I’m almost done reading the twilight books (whew!).  I wanted to see what the young people are reading these days now that the Harry Potter series have done its tour of duty.  They said that twilight was the next big thing. So fine…I took a look.

I’ll just try to make this short.  Young teenage girls adore the book, I think mainly because of the impossibly uber fantasy hAwT vampire guy (great, now i’m talking like a 14 year old–by the way, why do they have to complicate the spelling of ‘hot?’), Edward Cullen.  i respect their reasons for liking the book or its characters.  It’s pure fun… and should not be taken seriously because it is just one of those escapist fares, that fills the void in one’s dreary lives and adds fire to one’s boring daydreams.

I don’t blame them if they think it goes way up there with Pride and Prejudice because obviously I assume they haven’t read a lot of the English classics yet.  (Hopefully they will soon, and be able to see the ‘light’).  I was a teenager when i read P &P, and yes, I adored Darcy like he was the hottest male character anyone ever came up with.  But please lang, ano? there is no comparison.  Puede ba?

I know teens will get riled up if they see their beloved book series get dissed from time to time (my favorite and most intelligent anti-twilight arguments are posted here). I don’t blame them with the hormones and all.  I’ve seen how some act all ‘really mature’ about it–cursing and swearing at others who voice out their opinions contrary to their own.  Ironically, they remind me of the ‘newborns’–mindless vampire twits who do someone else’s bidding because they don’t know any better.  There is a proper way to voice out opinions–and not through intimidation and bullying. Show some respect and the world will respect you back.

(And OK, to be fair—to those who hate twilight, calm down as well, present your opinions with enough basis to support them-which I’m sure you have lots–and argue well (same goes for the fans). But do not put up picket signs to infuriate the fans when the movie comes out–you’re asking for a bloodbath–but you know, leave them be.  They have the right to escape, and enjoy, too. And try to finish reading the books before you criticize–I know it’s going to be extremely difficult but at least you can present your arguments better if you did read them).

I didn’t say i didn’t like it, i said it is good escapist fare but that’s just it.  I had fun but i also had fun reading Bridget Jones and didn’t take it seriously.  Bella and Bridget are both ordinary-looking, imperfect characters who goof up, flub and stumble but you’re wondering WHY the hell those hot guys are falling and fighting over them! My God… if that is not escapism, what is?  That is the ultimate wish of the hopelessly romantics… to be noticed by the hottest guy by looking ordinary and yet cutely klutzy–played out time and again in books and in movies.  And Meyer is just one of those writers who took advantage of that demographic who will eat up that line over and over, and they will never go away–generation after generation–you see ’em coming, always wanting more of the same–only repackaged in a different wrapper–in this case–gentlemen vampires and muscle-ripped werewolves.  Yes, very different indeedy.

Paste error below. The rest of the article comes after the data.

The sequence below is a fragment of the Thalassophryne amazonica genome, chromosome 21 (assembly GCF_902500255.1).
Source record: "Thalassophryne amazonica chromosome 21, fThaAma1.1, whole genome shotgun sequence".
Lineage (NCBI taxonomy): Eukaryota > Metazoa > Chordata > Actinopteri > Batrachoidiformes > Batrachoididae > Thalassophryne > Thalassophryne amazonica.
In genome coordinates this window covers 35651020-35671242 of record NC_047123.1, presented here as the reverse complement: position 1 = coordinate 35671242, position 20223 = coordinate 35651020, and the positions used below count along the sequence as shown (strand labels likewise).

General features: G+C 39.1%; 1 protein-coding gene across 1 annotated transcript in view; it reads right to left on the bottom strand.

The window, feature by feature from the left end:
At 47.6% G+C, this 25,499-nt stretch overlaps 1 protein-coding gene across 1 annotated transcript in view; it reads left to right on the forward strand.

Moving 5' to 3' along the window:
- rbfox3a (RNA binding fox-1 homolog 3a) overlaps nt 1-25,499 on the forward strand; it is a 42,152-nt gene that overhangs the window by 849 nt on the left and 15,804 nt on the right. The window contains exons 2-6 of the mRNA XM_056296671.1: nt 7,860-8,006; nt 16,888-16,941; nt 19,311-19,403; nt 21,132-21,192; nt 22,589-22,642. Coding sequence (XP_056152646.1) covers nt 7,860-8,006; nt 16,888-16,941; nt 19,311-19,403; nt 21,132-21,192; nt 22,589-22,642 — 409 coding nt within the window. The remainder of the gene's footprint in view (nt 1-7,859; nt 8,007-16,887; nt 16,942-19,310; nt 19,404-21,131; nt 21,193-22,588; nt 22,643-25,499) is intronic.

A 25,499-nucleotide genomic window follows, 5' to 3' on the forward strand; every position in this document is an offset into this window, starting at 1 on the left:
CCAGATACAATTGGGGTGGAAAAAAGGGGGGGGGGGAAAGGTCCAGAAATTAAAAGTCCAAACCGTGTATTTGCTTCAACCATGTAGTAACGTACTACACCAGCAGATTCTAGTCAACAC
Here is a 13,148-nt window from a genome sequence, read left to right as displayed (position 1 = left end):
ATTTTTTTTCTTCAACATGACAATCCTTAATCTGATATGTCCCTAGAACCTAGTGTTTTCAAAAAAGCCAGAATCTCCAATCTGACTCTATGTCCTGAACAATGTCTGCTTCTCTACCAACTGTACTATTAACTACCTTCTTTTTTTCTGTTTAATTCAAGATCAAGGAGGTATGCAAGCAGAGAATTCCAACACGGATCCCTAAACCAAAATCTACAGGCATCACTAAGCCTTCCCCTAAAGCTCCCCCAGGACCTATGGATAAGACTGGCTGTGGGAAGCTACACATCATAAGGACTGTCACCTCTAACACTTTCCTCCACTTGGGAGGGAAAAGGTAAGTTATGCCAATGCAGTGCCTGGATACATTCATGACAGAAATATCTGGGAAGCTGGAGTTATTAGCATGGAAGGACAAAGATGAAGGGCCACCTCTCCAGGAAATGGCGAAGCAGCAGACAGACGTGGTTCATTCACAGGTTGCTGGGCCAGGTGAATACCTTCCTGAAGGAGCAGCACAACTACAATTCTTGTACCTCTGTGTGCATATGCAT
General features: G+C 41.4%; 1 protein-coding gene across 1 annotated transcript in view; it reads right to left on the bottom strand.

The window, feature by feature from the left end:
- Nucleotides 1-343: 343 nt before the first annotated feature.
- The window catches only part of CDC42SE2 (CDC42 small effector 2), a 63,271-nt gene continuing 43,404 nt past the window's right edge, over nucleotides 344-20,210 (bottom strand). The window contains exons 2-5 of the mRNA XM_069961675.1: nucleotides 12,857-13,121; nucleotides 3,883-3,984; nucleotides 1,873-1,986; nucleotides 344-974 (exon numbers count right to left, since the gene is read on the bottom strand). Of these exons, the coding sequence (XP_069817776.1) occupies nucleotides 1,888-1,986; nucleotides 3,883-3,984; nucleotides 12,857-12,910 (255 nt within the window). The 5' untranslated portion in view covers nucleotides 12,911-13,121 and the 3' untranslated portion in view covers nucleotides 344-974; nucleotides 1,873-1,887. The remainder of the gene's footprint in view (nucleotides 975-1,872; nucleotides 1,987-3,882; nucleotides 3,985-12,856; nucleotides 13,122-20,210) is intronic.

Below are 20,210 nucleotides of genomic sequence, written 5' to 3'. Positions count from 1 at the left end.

Having said all that, I am grateful because Stephenie Meyer made young people read some more (in this age of psp’s and wiis–i’ll take what i can get).  I mean, it is better than not reading at all, right? She does have a way with words.  And I hope she will do better (as in no more of the usual, eye-rolling cliches, and repetitive, superficial descriptions of how impossibly gorgeous a character is) in her next project.

Congratulations to the avid teen fan who read these books for they ARE indeed very long (and unnecessarily so, having 20% of it makes up the meat of it–while 80% of it is just all fluffy fluff and looong long conversations about drawn out, ‘whiningly,’ repetitive topics like “how much i love you, bella, and no one smells like you, bella,” and “when can i be a vampire like you, edward, huh? when? when? when?”).  If there is one thing I like about Bella, she’s a reader–she would still read in good times and in bad times (I mean who wouldn’t be amazed by a character who often got chased by tons of deadly vampires who want to drink her blood and YET still had the chutzpah to take time to reflect and compare herself to Shakespeare’s Juliet and Catherine of “Wuthering Heights?”). I earnestly hope you will graduate from these books and move on to higher stuff.  Believe me, there are better stuff out there with better characters.  Just have the patience to go look and see.  Good luck and keep on reading!

Postscript:

With that I’m leaving you with a funny comics ‘in honor’ of twilight by the talented shinga of shinga.deviantart.com who got Edward’s look dead-on (pun not intended).  Chill and relax. It’s just a series:

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